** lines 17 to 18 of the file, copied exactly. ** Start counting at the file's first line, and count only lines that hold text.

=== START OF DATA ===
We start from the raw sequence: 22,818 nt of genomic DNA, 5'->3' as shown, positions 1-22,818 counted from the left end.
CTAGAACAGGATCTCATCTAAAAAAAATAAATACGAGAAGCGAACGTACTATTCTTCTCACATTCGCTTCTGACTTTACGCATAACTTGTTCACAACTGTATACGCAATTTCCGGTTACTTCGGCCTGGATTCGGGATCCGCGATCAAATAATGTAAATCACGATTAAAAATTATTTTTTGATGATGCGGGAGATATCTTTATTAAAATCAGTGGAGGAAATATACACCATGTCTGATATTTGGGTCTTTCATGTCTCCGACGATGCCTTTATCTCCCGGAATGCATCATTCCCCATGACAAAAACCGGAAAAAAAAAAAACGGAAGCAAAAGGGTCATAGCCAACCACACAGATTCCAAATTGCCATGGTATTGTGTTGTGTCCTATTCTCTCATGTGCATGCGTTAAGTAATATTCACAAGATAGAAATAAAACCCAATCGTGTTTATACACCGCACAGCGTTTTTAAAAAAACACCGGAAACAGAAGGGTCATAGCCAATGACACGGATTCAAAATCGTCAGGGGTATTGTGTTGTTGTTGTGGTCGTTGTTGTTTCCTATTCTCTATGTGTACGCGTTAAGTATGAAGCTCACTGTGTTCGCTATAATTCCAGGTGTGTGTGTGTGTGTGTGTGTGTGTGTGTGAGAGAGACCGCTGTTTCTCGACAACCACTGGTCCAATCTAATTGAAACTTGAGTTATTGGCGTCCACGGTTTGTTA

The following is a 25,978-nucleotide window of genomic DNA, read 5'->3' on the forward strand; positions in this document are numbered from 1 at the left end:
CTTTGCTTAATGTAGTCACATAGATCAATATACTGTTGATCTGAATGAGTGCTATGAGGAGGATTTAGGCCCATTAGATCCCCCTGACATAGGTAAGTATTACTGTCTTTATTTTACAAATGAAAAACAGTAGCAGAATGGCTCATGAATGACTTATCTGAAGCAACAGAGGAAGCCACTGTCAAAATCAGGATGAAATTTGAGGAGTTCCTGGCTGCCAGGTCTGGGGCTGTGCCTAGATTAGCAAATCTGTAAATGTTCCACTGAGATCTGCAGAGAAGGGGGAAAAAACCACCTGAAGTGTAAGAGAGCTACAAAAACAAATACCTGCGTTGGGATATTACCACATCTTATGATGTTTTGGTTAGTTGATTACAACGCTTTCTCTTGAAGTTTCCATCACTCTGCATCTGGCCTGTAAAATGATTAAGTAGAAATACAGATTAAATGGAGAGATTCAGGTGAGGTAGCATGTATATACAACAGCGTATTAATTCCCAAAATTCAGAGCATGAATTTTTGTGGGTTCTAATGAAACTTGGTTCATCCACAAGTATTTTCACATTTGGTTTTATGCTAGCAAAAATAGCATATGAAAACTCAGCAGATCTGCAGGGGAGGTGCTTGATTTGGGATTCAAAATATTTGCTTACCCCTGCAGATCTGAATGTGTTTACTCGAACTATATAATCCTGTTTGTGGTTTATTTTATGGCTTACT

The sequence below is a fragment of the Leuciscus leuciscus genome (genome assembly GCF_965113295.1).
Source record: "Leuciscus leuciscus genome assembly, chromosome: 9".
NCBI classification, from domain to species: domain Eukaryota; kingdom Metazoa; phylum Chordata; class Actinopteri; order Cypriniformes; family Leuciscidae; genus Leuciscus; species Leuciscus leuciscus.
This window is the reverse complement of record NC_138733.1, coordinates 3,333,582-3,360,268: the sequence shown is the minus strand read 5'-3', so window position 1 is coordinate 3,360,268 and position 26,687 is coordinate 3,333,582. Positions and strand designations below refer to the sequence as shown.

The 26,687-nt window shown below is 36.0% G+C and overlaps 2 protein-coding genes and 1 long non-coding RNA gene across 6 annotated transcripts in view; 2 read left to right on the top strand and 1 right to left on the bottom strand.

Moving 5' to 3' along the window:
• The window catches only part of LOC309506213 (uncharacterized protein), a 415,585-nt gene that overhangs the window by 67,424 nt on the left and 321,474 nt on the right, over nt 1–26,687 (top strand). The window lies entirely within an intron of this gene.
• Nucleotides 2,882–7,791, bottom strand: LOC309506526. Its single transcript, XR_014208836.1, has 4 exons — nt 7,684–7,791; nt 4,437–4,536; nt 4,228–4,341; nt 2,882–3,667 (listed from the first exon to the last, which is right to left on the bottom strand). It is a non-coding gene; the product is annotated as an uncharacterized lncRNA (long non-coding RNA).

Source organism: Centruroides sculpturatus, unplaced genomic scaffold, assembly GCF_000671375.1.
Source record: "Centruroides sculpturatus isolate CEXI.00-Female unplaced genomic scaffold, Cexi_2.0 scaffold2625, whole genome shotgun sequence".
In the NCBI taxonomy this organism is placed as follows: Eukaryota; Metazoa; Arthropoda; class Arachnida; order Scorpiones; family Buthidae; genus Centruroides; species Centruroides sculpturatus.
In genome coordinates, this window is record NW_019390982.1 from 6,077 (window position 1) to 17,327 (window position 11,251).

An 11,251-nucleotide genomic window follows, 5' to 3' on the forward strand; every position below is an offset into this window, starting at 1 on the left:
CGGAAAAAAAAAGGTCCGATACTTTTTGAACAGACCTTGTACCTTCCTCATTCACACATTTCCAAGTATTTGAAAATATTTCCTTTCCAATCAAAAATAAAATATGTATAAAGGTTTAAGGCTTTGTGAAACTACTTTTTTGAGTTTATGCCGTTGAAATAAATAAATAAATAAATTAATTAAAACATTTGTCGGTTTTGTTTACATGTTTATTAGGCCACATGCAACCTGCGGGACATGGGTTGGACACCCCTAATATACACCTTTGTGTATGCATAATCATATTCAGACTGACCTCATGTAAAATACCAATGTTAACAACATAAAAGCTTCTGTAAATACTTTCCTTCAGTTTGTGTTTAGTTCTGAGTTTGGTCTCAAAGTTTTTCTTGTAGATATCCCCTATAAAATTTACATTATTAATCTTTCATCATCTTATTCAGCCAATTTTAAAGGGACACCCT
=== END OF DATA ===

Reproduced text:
An 11,251-nucleotide genomic window follows, 5' to 3' on the forward strand; every position below is an offset into this window, starting at 1 on the left:
CGGAAAAAAAAAGGTCCGATACTTTTTGAACAGACCTTGTACCTTCCTCATTCACACATTTCCAAGTATTTGAAAATATTTCCTTTCCAATCAAAAATAAAATATGTATAAAGGTTTAAGGCTTTGTGAAACTACTTTTTTGAGTTTATGCCGTTGAAATAAATAAATAAATAAATTAATTAAAACATTTGTCGGTTTTGTTTACATGTTTATTAGGCCACATGCAACCTGCGGGACATGGGTTGGACACCCCTAATATACACCTTTGTGTATGCATAATCATATTCAGACTGACCTCATGTAAAATACCAATGTTAACAACATAAAAGCTTCTGTAAATACTTTCCTTCAGTTTGTGTTTAGTTCTGAGTTTGGTCTCAAAGTTTTTCTTGTAGATATCCCCTATAAAATTTACATTATTAATCTTTCATCATCTTATTCAGCCAATTTTAAAGGGACACCCT